-Mr. Lord defetided the r h6 of the oppo
'aunts of tiny bill to'amend shd 'title, by bIP
lPi Wction of the'1nitdBtdg.d CongA
i 80, when" M,9 (Qalhoun w fi, 4
idronmstaias, to o6afi th.tiLo
bie, Treo4r4fP4 d~#. a tte'fI0h .',
to se iriendoin Charldstone
sker. *yd*ulsnd W
he language of the proposed title to sus
pend justice for thegeneral welfare.
Mr. Bonham reneowed his m.otiou to lay
he ameidment.on the table, which was
%greed to, and the bill as amended, was
Drderedi to be sent to the Senate.
The bill amending an act entitled at act
lo establish district courts was takeh up,
perfected, received Its second reading and
was sent to the Senate. -
A bill amending. the criminal law was
ikewise perfected ater debate, and sent to
h,s Senato for conotrronce. '
-The bill to, prov1d an expeditious mode
f- ejecting treepasolre which Mr. Warley
lxplained. would .606ble the planters at the
md of the year to oVtain possession of the.
egro quarters withOOt giving three months
otice was read a seqond time and sent ta
;he Senate for concurrence.. On motion of
3on.-Butler thi House then took a recess
antil half-past seven.o'clock -in the even.
Danger of A01her Civil War.
The Potersburg ;.cpress forcibly ob
ierves that, there is everything in the
haracter and proeiedimgs of the donii
iant party in Con ress to justify tIe
iuspicion-yea, to^ii-spire in every re
lecting mind the kelief-that they are
lot on v disposed but detornined to
resort to the most qxtreme measures, if
iecessiry, to acedmmplislh their vile
hurposes. Cowafd4 as the leaders are,
hey cant yet, with'their infamous har
ingnes, influence &Lt credulous and con
iding multitudes their followers to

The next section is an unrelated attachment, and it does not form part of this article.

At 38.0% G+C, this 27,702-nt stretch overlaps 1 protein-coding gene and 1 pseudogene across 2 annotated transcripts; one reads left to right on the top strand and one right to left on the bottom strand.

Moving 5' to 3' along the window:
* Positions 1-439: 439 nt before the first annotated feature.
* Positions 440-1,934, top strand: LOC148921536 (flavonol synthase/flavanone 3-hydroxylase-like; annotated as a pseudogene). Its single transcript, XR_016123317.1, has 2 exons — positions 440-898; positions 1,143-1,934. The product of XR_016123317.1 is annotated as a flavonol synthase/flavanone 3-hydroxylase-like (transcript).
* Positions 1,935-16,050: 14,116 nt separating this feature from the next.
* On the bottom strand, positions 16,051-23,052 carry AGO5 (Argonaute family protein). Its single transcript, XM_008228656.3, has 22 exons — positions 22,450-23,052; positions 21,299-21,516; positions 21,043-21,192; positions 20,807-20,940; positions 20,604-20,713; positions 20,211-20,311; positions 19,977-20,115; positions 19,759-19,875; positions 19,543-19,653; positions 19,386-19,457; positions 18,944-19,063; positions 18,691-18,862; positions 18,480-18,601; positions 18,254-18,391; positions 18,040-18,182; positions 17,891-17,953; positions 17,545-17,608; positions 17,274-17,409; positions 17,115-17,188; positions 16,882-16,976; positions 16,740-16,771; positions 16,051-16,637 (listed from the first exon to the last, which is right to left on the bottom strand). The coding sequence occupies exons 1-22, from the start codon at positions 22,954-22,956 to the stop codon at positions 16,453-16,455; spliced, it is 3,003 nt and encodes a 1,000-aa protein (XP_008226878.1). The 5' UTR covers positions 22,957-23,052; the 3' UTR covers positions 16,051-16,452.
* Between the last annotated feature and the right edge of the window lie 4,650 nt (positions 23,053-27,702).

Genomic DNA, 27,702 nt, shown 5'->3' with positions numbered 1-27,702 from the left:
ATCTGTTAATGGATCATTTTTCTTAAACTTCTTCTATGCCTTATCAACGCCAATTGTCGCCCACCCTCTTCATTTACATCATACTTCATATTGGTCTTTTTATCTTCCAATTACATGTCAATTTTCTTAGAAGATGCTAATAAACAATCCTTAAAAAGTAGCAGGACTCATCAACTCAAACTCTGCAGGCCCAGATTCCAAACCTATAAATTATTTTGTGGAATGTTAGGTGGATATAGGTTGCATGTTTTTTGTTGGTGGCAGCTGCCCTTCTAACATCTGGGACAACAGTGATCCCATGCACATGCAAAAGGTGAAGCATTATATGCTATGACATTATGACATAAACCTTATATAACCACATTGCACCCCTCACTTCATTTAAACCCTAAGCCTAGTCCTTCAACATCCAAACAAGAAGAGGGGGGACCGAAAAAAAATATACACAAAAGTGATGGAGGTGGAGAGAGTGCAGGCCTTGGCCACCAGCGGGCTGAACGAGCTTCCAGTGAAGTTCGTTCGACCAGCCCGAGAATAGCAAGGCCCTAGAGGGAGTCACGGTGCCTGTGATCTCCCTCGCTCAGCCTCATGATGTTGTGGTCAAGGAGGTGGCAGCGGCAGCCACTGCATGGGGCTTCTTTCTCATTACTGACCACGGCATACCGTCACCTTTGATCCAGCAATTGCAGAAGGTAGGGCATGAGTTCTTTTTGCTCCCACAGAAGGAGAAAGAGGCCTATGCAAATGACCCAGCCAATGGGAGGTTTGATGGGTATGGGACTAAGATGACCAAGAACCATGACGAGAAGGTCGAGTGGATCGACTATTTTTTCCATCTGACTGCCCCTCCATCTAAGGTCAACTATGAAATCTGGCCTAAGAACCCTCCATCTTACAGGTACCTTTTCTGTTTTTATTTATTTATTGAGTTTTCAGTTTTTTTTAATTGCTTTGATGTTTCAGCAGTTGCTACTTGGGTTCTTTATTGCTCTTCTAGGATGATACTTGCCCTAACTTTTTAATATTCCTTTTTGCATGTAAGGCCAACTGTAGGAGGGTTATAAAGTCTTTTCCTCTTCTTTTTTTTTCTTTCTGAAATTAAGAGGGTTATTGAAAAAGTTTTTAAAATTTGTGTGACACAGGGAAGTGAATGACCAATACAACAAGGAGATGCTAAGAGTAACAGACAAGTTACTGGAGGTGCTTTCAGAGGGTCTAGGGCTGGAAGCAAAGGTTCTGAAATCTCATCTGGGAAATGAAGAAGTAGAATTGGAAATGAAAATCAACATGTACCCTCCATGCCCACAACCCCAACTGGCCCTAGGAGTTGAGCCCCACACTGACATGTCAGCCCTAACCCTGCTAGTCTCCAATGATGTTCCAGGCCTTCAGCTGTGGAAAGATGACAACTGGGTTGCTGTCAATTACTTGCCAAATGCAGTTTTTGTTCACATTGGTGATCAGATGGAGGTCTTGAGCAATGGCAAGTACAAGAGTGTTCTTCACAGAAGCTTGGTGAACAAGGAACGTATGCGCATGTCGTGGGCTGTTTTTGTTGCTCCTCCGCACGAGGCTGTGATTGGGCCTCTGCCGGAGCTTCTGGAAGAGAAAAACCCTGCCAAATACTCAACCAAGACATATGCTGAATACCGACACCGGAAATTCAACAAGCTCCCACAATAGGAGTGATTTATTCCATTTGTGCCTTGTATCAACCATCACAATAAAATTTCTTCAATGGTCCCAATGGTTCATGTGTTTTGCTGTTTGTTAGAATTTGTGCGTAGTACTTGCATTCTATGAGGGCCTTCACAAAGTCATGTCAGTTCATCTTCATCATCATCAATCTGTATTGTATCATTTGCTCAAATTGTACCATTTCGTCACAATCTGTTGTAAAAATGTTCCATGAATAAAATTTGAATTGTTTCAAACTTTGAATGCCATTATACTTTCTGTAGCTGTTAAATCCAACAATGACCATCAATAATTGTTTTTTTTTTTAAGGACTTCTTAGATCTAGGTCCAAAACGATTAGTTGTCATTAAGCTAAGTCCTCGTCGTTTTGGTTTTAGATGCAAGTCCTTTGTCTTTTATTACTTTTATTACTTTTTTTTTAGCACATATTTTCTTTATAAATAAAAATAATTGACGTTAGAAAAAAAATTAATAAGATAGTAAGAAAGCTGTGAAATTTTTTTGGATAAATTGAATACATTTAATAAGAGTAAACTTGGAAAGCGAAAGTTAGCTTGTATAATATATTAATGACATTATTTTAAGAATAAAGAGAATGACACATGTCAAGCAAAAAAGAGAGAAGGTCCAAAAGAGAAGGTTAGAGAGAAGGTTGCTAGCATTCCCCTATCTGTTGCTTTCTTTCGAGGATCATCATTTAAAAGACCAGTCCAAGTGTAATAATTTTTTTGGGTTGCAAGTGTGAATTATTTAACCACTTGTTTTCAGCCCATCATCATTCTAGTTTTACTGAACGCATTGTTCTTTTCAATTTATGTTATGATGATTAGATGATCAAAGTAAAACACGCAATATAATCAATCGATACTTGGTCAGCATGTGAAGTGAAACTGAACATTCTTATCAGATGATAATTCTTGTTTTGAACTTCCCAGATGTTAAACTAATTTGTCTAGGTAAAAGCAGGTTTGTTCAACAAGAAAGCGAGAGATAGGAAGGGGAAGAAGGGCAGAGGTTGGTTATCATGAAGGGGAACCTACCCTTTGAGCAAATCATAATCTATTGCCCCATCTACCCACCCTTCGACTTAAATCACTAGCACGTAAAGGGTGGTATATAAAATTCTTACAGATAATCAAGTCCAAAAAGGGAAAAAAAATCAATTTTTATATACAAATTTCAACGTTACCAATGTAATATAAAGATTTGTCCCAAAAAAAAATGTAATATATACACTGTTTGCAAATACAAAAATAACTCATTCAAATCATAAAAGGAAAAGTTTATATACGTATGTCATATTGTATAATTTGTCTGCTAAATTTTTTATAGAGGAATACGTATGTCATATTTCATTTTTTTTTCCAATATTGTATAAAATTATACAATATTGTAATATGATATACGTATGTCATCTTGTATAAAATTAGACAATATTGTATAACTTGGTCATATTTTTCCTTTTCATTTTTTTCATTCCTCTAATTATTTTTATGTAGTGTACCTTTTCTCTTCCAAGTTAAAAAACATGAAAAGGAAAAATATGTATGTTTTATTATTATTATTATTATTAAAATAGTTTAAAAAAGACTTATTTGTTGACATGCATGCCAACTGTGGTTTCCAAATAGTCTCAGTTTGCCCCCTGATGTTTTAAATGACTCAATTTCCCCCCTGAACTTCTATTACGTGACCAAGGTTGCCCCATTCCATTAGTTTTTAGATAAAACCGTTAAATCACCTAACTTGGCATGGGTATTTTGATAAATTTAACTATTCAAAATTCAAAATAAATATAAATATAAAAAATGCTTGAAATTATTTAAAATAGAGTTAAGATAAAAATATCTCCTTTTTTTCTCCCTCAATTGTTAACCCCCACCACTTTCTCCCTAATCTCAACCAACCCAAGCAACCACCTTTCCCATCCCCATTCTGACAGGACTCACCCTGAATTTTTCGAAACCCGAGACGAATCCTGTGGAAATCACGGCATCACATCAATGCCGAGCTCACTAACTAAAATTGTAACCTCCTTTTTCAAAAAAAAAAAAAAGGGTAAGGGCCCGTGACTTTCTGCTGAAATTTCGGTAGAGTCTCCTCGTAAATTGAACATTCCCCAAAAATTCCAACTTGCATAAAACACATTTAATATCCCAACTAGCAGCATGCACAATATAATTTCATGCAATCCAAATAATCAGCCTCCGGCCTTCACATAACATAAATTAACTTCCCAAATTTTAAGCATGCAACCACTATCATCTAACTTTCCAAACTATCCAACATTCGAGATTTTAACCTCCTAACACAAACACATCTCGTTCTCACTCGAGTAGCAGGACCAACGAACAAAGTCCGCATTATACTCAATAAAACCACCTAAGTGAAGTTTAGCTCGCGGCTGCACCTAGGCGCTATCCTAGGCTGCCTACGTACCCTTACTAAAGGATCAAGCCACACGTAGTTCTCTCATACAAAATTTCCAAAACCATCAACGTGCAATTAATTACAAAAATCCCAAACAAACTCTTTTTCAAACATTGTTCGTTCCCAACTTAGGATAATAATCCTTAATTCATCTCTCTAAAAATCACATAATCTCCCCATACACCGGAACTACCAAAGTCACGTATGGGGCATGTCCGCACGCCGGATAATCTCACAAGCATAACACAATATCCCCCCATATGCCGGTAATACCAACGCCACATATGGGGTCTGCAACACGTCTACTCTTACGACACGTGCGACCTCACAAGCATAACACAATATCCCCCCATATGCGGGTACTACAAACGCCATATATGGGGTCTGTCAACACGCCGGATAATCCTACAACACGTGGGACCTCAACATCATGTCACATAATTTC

he most violent uries, even to the
;hedding of blood, Jilst they (the lead
rs)ill take goo ere to keep their
)wn carcasses out harins reach. If
hey cannot draw .W word themselves,
they can sound t ritupiet at a safe
listguce, andso ite thousands of
ealots, phirezied .'fanaticism and
nfuriated with hm oi .o-dcda the
Nottenplation of whion makes humanity
hliudder.. Men, or rather monsters in
he shape of mcn, like Stevens, Sumner,
Kelly, t;handler, Fornev, Butler, and
icores of other radical chiefs that might
1) named, talk of war as if t1hev had
he nerves'of Achilles, and the s'pirit of
Yulius Cusar-as if they would be the
irst to pitnoply themselves at.d rush t.o
he en-nnguined field. Bit( let war
ome and they w.ill be found hiding
Ahemselves in the deepest caverns of
.arth I,o 'escape the perils of the confliet.
But these dastardly brutes, unfortunate.
Ly. possess influence enoigh with their
ongues and pens (the only weapons
hey know the use ' of) to plunge the
and into the horrors of anarchy an in.
mstine strife, and it is evident from re
ent and daily developments that they
atend to exert this influence tp the ut
nost. Who that thoughtfully considers
,he scenes which narked the late session
3f Congress-the enormous unsoripu
ous assumption of power by the ruling
najority-their reckles . violations of
he constitution-their fierce and malig
nant assaults upon the President for an
honest and patriotic discharge of his
iuties - their hold declarations of their
1eas.onable purDoses-.their contemptu.
ous disregard of all the pleadings and
arguments. for a peaceful re-admission
of the Sotuthern common"wenlths to f.heir